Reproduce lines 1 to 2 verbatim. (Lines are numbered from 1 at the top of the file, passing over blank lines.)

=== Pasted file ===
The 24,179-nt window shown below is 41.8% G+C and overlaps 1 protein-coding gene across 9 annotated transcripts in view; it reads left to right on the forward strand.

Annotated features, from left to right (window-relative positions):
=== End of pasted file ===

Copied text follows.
The 24,179-nt window shown below is 41.8% G+C and overlaps 1 protein-coding gene across 9 annotated transcripts in view; it reads left to right on the forward strand.

Annotated features, from left to right (window-relative positions):